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Earthquake with a 7.3 Magnitude Strikes Philippines

By: Yifei Mei

In Manila, an earthquake, with a magnitude of 7.3 struck northern Philippines on Wednesday morning. It killed at least four, injured at least 44 people, and damaged over a hundred buildings across the region.

According to the Philippine Institute of Volcanology and Seismology, the 7.3 magnitude earthquake hit in Abra, at 8:43 A.M. local time. The U.S. Geological Survey listed the magnitude as 7 and its depth at 10 kilometers (about 6 miles).

About 15 cities and 280 towns felt the earthquake, and multiple roads were rendered impassable across the northern island of Luzon.

The earthquake was felt in the capital, Manila, but it was stronger in the north. It affected the northwestern region of Ilocos, Mountain Provine, and the north of Baguio, a tourist city.

Churches, a few historical buildings were damaged as well. It caused dozens of landslides and severely damaged buildings. Officials noted that the quake caused at least 50 landslides.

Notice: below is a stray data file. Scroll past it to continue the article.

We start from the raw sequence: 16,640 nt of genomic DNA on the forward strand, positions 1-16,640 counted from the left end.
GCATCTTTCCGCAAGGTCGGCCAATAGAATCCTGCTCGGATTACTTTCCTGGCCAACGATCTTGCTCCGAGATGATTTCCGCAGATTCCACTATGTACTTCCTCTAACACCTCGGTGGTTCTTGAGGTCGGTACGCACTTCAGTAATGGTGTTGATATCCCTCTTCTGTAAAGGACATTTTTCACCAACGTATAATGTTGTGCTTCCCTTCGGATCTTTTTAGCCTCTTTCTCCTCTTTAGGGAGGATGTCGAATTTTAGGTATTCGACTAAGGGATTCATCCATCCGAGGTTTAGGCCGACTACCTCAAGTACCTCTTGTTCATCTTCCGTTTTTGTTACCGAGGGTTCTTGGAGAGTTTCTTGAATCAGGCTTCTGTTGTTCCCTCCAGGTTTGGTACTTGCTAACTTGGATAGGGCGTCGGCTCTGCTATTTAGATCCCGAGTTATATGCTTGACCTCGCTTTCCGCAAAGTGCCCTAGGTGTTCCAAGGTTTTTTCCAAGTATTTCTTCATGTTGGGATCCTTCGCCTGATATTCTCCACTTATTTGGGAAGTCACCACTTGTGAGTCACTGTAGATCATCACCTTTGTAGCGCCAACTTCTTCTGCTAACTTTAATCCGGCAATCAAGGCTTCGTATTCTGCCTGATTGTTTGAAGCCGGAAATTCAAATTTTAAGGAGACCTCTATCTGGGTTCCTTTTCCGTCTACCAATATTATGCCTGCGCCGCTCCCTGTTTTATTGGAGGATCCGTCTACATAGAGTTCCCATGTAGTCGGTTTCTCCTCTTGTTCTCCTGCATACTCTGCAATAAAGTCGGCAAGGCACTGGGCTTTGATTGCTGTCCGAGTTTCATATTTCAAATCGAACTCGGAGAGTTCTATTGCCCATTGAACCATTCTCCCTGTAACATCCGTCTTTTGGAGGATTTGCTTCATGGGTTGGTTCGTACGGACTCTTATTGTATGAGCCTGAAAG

In a viral video, it was seen that parts of the century old Bantay Bell Tower fell in Vigan City, capital of Ilocos Sur. The Bantay Bell Tower fell while observers in a nearby park ran.

President Ferdinand Marcos Jr. said he plans to visit the sites affected by the quake on Thursday. In a statement, he said “We are making sure there is adequate response to the needs of our countrymen affected by this disaster.”

The Philippines is located along the Ring of Fire, it’s a path around the Pacific Ocean that’s known for its earthquakes and volcanic eruptions. The archipelago in the Western Pacific Ocean is frequented by typhoons.

According to USGS, 11 other earthquakes, with magnitudes with 6.5 or higher took place within about 250 kilometers (150 miles) of the current quake. One of these was a 7.7 magnitude earthquake in 1990. It was the deadliest, and it killed over 1,600 and injured about 3,000 people.

During a news briefing on Wednesday, President Marco says “he’d support the creation of a new department for disaster resilience. I don’t like to say it, but it looks like this will be more frequent,” he said, referring to the disasters and powerful weather events. “We need more capability than we have now.”


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